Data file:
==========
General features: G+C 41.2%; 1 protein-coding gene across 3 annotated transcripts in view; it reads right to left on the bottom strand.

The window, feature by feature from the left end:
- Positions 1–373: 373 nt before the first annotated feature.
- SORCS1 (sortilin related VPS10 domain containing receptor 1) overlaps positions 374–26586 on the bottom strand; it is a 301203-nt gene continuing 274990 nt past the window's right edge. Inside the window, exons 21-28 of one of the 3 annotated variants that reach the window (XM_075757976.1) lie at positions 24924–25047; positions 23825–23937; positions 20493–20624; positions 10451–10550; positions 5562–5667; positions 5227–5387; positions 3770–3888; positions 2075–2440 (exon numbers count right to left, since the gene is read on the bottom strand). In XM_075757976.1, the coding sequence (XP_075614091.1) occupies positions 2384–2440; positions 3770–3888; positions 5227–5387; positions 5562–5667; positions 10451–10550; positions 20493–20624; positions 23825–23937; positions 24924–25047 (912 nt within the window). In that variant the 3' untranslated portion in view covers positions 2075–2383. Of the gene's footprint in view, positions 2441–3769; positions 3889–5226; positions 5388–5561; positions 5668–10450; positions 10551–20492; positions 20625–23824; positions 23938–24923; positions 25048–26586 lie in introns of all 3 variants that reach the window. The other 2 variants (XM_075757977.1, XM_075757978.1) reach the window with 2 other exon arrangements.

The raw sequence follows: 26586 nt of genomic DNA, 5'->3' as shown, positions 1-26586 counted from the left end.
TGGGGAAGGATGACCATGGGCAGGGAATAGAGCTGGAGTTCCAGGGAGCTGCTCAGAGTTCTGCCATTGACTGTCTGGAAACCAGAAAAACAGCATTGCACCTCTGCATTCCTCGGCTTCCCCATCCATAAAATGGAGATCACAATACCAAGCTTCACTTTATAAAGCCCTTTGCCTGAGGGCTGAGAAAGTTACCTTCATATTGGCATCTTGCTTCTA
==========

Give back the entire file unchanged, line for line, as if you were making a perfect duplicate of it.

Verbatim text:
General features: G+C 41.2%; 1 protein-coding gene across 3 annotated transcripts in view; it reads right to left on the bottom strand.

The window, feature by feature from the left end:
- Positions 1–373: 373 nt before the first annotated feature.
- SORCS1 (sortilin related VPS10 domain containing receptor 1) overlaps positions 374–26586 on the bottom strand; it is a 301203-nt gene continuing 274990 nt past the window's right edge. Inside the window, exons 21-28 of one of the 3 annotated variants that reach the window (XM_075757976.1) lie at positions 24924–25047; positions 23825–23937; positions 20493–20624; positions 10451–10550; positions 5562–5667; positions 5227–5387; positions 3770–3888; positions 2075–2440 (exon numbers count right to left, since the gene is read on the bottom strand). In XM_075757976.1, the coding sequence (XP_075614091.1) occupies positions 2384–2440; positions 3770–3888; positions 5227–5387; positions 5562–5667; positions 10451–10550; positions 20493–20624; positions 23825–23937; positions 24924–25047 (912 nt within the window). In that variant the 3' untranslated portion in view covers positions 2075–2383. Of the gene's footprint in view, positions 2441–3769; positions 3889–5226; positions 5388–5561; positions 5668–10450; positions 10551–20492; positions 20625–23824; positions 23938–24923; positions 25048–26586 lie in introns of all 3 variants that reach the window. The other 2 variants (XM_075757977.1, XM_075757978.1) reach the window with 2 other exon arrangements.

The raw sequence follows: 26586 nt of genomic DNA, 5'->3' as shown, positions 1-26586 counted from the left end.
TGGGGAAGGATGACCATGGGCAGGGAATAGAGCTGGAGTTCCAGGGAGCTGCTCAGAGTTCTGCCATTGACTGTCTGGAAACCAGAAAAACAGCATTGCACCTCTGCATTCCTCGGCTTCCCCATCCATAAAATGGAGATCACAATACCAAGCTTCACTTTATAAAGCCCTTTGCCTGAGGGCTGAGAAAGTTACCTTCATATTGGCATCTTGCTTCTA